About 20% of Internet Explorer Users Will Be Using Unsupported Software Starting This Week

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This week will mark the end of a dark time for Internet Explorer, as versions 8, 9, and 10 will no longer be supported after tomorrow. This means that if you are running the legacy browser, it is time to upgrade to make sure your machine is protected from external threats.

For web developers, older versions of Internet Explorer, especially 8 and 9, have been a burden to support as they require unique attributes to make a page display correctly when compared to other browsers like Chrome, Firefox, or even Internet Explorer 10 and 11.

If you are running Windows Vista, Internet Explorer 9 will still be supported, but it will not receive updates on any other version of Windows.

With a patch that should be released tomorrow, Microsoft will deliver the final security updates to the browser and with about 20 percent of Internet Explorer users browsing with a soon-to-be unsupported version of the software, according to Net Applications, this becomes a large target for malicious groups. If you are using one of the impacted browsers, Microsoft recommends that you upgrade to IE 11; alternatively, you can download Chrome or Firefox.

(Image Credit: Net Applications)
Internet Explorer usage. (Image Credit: Net Applications)

Microsoft has faced stiff competition from Google and Mozilla with their browsers, Chrome and Firefox respectively, but for desktop users, Internet Explorer still owns about 48 percent of the market, according to Net Applications.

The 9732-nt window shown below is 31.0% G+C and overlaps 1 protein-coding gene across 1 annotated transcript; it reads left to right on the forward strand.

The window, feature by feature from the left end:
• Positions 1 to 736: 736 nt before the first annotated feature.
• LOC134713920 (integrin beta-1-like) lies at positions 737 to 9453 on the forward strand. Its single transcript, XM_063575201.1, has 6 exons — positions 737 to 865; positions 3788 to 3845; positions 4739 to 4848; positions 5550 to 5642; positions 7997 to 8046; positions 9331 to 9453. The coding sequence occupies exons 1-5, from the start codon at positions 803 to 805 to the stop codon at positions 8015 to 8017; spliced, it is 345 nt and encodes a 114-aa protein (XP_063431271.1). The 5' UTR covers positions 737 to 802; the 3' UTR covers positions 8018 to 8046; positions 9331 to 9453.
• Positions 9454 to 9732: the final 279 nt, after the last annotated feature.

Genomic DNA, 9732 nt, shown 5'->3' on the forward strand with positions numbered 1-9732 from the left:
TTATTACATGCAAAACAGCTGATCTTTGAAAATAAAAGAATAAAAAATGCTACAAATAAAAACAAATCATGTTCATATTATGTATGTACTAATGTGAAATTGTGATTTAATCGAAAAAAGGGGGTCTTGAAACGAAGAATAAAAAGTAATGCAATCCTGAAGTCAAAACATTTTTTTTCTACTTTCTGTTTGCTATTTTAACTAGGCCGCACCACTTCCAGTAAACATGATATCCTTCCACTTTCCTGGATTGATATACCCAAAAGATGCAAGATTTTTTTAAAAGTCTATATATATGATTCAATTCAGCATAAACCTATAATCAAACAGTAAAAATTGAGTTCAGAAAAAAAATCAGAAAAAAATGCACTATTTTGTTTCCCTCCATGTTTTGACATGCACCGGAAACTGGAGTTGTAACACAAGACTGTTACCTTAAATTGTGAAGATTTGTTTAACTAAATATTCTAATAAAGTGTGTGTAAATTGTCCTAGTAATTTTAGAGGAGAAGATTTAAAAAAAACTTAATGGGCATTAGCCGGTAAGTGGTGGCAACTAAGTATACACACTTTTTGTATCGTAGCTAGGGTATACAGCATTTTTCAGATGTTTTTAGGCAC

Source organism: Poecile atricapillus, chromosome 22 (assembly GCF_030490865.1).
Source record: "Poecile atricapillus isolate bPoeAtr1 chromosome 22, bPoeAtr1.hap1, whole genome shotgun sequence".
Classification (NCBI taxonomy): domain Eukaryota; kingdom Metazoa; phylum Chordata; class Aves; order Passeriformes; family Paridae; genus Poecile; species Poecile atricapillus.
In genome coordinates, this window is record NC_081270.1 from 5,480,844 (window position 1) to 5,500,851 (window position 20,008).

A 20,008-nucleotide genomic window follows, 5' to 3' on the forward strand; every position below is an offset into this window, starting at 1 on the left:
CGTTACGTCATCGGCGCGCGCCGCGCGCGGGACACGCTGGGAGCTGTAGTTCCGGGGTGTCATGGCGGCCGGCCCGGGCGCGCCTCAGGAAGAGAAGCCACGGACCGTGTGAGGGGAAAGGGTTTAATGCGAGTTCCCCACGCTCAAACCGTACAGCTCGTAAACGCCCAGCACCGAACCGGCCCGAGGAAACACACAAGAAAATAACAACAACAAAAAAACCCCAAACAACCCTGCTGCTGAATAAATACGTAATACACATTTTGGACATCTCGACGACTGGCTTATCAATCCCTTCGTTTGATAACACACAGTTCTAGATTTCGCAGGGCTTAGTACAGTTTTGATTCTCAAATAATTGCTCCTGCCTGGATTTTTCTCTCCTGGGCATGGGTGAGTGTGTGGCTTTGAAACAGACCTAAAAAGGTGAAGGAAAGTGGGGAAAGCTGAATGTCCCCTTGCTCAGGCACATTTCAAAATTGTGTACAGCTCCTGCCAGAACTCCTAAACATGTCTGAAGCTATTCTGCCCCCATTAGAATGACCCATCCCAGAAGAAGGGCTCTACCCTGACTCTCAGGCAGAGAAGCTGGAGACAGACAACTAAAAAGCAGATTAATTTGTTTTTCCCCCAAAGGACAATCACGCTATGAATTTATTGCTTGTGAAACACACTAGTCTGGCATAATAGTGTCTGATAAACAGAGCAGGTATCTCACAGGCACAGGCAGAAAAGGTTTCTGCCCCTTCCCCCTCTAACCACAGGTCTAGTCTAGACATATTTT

Internet Explorer, as a brand, has a long and interesting history of beating out juggernauts like Netscape but then becoming a victim of its own success. Microsoft stopped aggressively building new features for the browser after Internet Explorer 6 was released, which allowed Firefox and Chrome to slowly eat away at the company’s marketshare. The slow development cycle of the browser also permanently tarnished its reputation as developers were forced to support Microsoft’s specific browser instead of industry standards, which created additional workload.

The stigma around Internet Explorer became so entrenched that the company has abandoned the name and is now using Edge, which is a heavily-reworked version of Internet Explorer, and it’s the default browser in Windows 10. But this new browser is not off to a great start as many users report frequent crashes, and it is also missing basic features like extensions.

If you do find that your corporate machine is running an older version of Internet Explorer, it’s likely best to give your IT admin a friendly poke to let them know that their network is about to become vulnerable this week. More importantly, running any of these versions of the browser should now show up on an IT based risk-assessment too.